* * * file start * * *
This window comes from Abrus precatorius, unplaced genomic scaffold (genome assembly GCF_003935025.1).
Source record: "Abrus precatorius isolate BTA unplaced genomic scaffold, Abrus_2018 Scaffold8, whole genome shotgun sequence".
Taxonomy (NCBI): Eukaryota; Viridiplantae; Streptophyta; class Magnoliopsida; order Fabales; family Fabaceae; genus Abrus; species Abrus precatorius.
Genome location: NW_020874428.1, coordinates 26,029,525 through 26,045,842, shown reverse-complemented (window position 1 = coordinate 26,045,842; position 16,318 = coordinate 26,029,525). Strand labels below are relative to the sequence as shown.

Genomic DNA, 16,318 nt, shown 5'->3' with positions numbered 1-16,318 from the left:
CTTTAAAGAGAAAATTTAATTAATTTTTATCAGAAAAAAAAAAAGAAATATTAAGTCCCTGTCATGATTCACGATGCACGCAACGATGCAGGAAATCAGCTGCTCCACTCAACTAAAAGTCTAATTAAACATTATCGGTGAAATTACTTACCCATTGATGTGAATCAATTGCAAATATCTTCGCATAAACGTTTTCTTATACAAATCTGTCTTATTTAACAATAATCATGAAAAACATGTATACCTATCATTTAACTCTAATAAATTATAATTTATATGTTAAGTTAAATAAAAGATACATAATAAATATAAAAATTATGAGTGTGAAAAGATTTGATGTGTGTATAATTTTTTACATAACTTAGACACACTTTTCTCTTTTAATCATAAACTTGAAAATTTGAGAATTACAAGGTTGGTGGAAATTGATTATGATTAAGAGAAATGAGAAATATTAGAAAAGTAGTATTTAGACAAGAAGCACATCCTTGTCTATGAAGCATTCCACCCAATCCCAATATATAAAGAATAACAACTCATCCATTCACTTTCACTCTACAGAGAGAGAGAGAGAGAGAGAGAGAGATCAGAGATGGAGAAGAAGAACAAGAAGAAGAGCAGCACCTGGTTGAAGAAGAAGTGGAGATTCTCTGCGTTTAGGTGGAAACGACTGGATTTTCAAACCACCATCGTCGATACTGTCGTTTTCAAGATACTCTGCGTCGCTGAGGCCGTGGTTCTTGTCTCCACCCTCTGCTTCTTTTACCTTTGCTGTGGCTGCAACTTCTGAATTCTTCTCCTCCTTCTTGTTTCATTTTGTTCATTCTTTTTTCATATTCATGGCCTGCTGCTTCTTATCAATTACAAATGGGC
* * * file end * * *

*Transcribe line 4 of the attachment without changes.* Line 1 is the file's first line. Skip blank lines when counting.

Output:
Genome location: NW_020874428.1, coordinates 26,029,525 through 26,045,842, shown reverse-complemented (window position 1 = coordinate 26,045,842; position 16,318 = coordinate 26,029,525). Strand labels below are relative to the sequence as shown.